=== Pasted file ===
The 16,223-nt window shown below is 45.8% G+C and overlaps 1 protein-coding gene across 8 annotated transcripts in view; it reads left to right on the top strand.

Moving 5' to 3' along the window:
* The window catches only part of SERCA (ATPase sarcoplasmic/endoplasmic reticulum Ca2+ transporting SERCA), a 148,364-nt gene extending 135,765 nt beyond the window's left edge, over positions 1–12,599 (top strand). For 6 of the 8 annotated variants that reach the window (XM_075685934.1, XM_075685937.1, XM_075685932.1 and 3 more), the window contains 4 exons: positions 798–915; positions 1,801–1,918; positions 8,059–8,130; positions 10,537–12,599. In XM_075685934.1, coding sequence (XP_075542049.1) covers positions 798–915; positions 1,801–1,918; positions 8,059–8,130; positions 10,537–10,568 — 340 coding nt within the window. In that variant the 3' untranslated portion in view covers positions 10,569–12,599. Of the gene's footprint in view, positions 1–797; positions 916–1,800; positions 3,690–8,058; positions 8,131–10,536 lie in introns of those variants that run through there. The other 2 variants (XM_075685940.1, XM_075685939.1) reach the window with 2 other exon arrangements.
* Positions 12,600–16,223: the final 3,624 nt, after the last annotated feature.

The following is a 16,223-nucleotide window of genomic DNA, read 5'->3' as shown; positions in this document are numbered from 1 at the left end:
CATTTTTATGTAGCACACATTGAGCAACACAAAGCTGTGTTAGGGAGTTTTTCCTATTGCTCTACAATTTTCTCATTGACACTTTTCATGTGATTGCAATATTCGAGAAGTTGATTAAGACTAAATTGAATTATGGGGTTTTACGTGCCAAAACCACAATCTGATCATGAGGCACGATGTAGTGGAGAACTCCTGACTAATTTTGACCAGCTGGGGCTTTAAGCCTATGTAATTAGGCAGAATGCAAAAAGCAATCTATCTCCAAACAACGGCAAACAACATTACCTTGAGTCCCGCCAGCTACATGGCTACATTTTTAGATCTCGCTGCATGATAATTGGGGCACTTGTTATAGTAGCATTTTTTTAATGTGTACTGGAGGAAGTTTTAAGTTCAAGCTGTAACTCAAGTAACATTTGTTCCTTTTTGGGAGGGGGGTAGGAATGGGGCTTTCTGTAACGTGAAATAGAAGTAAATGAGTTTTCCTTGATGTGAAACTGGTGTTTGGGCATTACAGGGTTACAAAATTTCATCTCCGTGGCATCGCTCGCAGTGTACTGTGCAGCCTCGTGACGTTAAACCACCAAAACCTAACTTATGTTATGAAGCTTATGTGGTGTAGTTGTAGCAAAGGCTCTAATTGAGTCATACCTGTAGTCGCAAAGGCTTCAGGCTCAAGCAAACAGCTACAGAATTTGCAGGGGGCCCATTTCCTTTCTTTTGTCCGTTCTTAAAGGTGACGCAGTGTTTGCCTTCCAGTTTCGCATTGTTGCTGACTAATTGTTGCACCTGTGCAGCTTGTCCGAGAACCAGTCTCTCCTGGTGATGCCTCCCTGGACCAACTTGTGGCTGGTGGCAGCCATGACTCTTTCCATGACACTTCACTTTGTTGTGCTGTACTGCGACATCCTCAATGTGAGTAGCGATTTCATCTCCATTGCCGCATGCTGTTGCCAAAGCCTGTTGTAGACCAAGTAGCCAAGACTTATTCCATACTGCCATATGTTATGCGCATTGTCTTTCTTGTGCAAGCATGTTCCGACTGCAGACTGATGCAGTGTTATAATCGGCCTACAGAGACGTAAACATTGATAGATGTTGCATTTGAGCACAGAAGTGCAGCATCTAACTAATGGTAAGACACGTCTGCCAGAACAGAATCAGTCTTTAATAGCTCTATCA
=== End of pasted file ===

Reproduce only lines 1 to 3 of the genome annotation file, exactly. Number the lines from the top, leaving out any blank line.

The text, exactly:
The 16,223-nt window shown below is 45.8% G+C and overlaps 1 protein-coding gene across 8 annotated transcripts in view; it reads left to right on the top strand.

Moving 5' to 3' along the window:
* The window catches only part of SERCA (ATPase sarcoplasmic/endoplasmic reticulum Ca2+ transporting SERCA), a 148,364-nt gene extending 135,765 nt beyond the window's left edge, over positions 1–12,599 (top strand). For 6 of the 8 annotated variants that reach the window (XM_075685934.1, XM_075685937.1, XM_075685932.1 and 3 more), the window contains 4 exons: positions 798–915; positions 1,801–1,918; positions 8,059–8,130; positions 10,537–12,599. In XM_075685934.1, coding sequence (XP_075542049.1) covers positions 798–915; positions 1,801–1,918; positions 8,059–8,130; positions 10,537–10,568 — 340 coding nt within the window. In that variant the 3' untranslated portion in view covers positions 10,569–12,599. Of the gene's footprint in view, positions 1–797; positions 916–1,800; positions 3,690–8,058; positions 8,131–10,536 lie in introns of those variants that run through there. The other 2 variants (XM_075685940.1, XM_075685939.1) reach the window with 2 other exon arrangements.